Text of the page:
Local Police Reports

State’s Attorney’s Office Charges Attorney with Allegedly Providing Cell Phone to Defendant Charged In Murder of Chicago Police Officer

CHICAGO–(ENEWSPF)–March 25, 2011A Chicago attorney has been charged with allowing a suspect to use her personal cell phone to contact several of his associates while he was in custody and being questioned for the murder of Chicago Police Officer Michael Flisk, according to the Office of Cook County State’s Attorney Anita Alvarez.

Sladjana Vuckovic, 43, of Chicago, has been charged with one count of Bringing Contraband into a Penal Institution, a class 1 felony punishable by up to 15 years in prison.

According to prosecutors, Timothy Herring was taken into custody by Chicago Police on November 27, 2010 during the investigation into the murders of Officer Michael Flisk and Steven Peters which had occurred one day earlier.

Vuckovic has been a licensed attorney since 1995 and works for the Chicago Transit Authority.  She appeared at Area 2 Police Headquarters on November 27 to represent Herring through her volunteer work with First Defense Legal Aid. She met with Herring for about an hour during which the officers allowed Vukovic to turn off the room’s recording equipment pursuant to police procedure when an attorney is meeting with his or her client.

Vukovic returned the next day and again met with Herring in an interrogation room, once again with the recording equipment turned off. During the meeting an officer walking by the room overheard what he suspected was Herring making a telephone call. Suspicious, he opened the door and saw him talking on a cell phone. The officer told Herring to hang up the phone call after which he handed the phone to Vukovic. She left the station shortly after this incident.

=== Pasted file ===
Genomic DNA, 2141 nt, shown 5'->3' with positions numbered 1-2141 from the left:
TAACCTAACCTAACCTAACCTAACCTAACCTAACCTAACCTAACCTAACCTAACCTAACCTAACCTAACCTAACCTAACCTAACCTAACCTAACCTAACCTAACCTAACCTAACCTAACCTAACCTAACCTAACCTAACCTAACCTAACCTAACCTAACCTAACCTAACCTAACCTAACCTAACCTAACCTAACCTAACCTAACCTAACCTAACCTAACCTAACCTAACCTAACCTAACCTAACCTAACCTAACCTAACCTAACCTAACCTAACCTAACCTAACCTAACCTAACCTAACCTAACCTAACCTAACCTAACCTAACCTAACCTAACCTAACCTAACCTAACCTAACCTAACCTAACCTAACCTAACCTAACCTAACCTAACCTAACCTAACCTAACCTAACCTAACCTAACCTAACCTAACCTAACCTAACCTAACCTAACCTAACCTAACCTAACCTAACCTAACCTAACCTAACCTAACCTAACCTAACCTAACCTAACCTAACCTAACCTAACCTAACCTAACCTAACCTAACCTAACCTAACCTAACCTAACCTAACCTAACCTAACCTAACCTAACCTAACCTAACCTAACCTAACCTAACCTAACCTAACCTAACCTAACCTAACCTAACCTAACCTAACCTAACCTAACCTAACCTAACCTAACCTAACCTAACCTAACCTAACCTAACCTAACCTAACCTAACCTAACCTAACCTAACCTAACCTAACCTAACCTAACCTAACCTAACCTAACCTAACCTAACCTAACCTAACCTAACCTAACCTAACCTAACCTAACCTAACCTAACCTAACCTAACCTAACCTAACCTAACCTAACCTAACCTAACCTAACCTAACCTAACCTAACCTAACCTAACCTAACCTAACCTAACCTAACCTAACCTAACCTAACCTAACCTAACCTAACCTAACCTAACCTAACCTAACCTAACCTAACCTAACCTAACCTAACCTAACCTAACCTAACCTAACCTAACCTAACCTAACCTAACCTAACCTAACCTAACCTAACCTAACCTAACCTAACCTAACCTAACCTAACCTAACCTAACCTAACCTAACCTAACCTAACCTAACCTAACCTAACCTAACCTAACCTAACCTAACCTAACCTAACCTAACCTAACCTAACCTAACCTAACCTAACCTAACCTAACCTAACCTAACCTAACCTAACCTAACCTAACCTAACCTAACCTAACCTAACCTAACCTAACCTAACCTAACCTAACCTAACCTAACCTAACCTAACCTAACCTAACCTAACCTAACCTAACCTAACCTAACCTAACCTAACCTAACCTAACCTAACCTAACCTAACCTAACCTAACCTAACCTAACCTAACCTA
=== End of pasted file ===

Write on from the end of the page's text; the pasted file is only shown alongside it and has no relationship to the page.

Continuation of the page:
Investigators obtained copies of Vukovic’s records of her phone activity which showed numerous phone calls made to Herring’s friends and relatives while he was with Vukovic at the police station on Nov. 27 and 28.  On each day, a three-way conference call lasting about five minutes was made between Herring, his half brother and an unknown third party. Another individual questioned by police in the murder investigation also told investigators that she had received a phone call from Herring while he was in custody.

Vukovic turned herself into authorities this morning and appeared in Central Bond Court at the Cook County Criminal Courts Building where she was released on a $10,000 I Bond by Judge Donald Panarese. The case was continued to April 14.

The public is reminded that charging documents contain allegations that are not evidence of guilt. The defendant is entitled to a fair trial at which the state has the burden of proving guilt beyond a reasonable doubt.

Source: statesattorney.org